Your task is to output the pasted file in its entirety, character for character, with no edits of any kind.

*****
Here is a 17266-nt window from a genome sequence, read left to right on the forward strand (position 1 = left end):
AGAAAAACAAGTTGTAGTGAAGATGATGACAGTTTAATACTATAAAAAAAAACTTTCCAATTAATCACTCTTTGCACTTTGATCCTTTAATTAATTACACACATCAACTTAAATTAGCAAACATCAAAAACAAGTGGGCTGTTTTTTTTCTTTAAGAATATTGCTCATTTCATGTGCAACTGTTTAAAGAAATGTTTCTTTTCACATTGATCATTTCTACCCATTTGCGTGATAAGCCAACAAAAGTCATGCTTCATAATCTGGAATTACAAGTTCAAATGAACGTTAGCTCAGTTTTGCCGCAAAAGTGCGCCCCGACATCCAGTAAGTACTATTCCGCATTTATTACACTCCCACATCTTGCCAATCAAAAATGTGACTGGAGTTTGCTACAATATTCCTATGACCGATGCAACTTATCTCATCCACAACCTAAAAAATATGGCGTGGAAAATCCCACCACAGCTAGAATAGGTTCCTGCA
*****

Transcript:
Here is a 17266-nt window from a genome sequence, read left to right on the forward strand (position 1 = left end):
AGAAAAACAAGTTGTAGTGAAGATGATGACAGTTTAATACTATAAAAAAAAACTTTCCAATTAATCACTCTTTGCACTTTGATCCTTTAATTAATTACACACATCAACTTAAATTAGCAAACATCAAAAACAAGTGGGCTGTTTTTTTTCTTTAAGAATATTGCTCATTTCATGTGCAACTGTTTAAAGAAATGTTTCTTTTCACATTGATCATTTCTACCCATTTGCGTGATAAGCCAACAAAAGTCATGCTTCATAATCTGGAATTACAAGTTCAAATGAACGTTAGCTCAGTTTTGCCGCAAAAGTGCGCCCCGACATCCAGTAAGTACTATTCCGCATTTATTACACTCCCACATCTTGCCAATCAAAAATGTGACTGGAGTTTGCTACAATATTCCTATGACCGATGCAACTTATCTCATCCACAACCTAAAAAATATGGCGTGGAAAATCCCACCACAGCTAGAATAGGTTCCTGCA